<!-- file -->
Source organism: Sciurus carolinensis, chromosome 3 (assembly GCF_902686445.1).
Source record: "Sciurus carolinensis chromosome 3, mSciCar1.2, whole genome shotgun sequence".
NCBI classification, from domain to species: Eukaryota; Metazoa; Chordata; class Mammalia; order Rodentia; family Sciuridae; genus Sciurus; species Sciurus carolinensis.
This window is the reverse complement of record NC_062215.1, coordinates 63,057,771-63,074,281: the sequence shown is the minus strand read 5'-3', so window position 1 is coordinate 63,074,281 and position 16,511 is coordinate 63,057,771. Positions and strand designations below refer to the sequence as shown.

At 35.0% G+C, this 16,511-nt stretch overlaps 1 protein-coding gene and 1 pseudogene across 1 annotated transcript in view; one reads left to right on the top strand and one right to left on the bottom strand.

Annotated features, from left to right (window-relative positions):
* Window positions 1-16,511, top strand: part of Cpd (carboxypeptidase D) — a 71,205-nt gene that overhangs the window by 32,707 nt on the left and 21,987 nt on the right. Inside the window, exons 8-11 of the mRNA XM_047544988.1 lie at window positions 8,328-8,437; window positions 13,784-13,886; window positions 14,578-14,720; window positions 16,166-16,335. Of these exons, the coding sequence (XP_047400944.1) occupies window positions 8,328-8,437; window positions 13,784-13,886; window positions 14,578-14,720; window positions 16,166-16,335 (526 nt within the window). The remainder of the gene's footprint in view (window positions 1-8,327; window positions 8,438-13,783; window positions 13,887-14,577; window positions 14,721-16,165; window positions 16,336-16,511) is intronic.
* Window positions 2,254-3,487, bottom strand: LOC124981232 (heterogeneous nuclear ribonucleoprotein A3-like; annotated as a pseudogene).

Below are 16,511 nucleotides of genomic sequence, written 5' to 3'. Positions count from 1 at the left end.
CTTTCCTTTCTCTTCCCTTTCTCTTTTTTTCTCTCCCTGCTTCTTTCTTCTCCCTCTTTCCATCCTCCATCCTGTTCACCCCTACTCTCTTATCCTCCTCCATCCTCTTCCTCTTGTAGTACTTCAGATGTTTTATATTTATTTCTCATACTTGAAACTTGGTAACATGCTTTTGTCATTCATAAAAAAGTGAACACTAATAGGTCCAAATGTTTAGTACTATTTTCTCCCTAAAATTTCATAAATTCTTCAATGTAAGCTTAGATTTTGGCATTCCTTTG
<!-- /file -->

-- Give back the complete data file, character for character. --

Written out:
Source organism: Sciurus carolinensis, chromosome 3 (assembly GCF_902686445.1).
Source record: "Sciurus carolinensis chromosome 3, mSciCar1.2, whole genome shotgun sequence".
NCBI classification, from domain to species: Eukaryota; Metazoa; Chordata; class Mammalia; order Rodentia; family Sciuridae; genus Sciurus; species Sciurus carolinensis.
This window is the reverse complement of record NC_062215.1, coordinates 63,057,771-63,074,281: the sequence shown is the minus strand read 5'-3', so window position 1 is coordinate 63,074,281 and position 16,511 is coordinate 63,057,771. Positions and strand designations below refer to the sequence as shown.

At 35.0% G+C, this 16,511-nt stretch overlaps 1 protein-coding gene and 1 pseudogene across 1 annotated transcript in view; one reads left to right on the top strand and one right to left on the bottom strand.

Annotated features, from left to right (window-relative positions):
* Window positions 1-16,511, top strand: part of Cpd (carboxypeptidase D) — a 71,205-nt gene that overhangs the window by 32,707 nt on the left and 21,987 nt on the right. Inside the window, exons 8-11 of the mRNA XM_047544988.1 lie at window positions 8,328-8,437; window positions 13,784-13,886; window positions 14,578-14,720; window positions 16,166-16,335. Of these exons, the coding sequence (XP_047400944.1) occupies window positions 8,328-8,437; window positions 13,784-13,886; window positions 14,578-14,720; window positions 16,166-16,335 (526 nt within the window). The remainder of the gene's footprint in view (window positions 1-8,327; window positions 8,438-13,783; window positions 13,887-14,577; window positions 14,721-16,165; window positions 16,336-16,511) is intronic.
* Window positions 2,254-3,487, bottom strand: LOC124981232 (heterogeneous nuclear ribonucleoprotein A3-like; annotated as a pseudogene).

Below are 16,511 nucleotides of genomic sequence, written 5' to 3'. Positions count from 1 at the left end.
CTTTCCTTTCTCTTCCCTTTCTCTTTTTTTCTCTCCCTGCTTCTTTCTTCTCCCTCTTTCCATCCTCCATCCTGTTCACCCCTACTCTCTTATCCTCCTCCATCCTCTTCCTCTTGTAGTACTTCAGATGTTTTATATTTATTTCTCATACTTGAAACTTGGTAACATGCTTTTGTCATTCATAAAAAAGTGAACACTAATAGGTCCAAATGTTTAGTACTATTTTCTCCCTAAAATTTCATAAATTCTTCAATGTAAGCTTAGATTTTGGCATTCCTTTG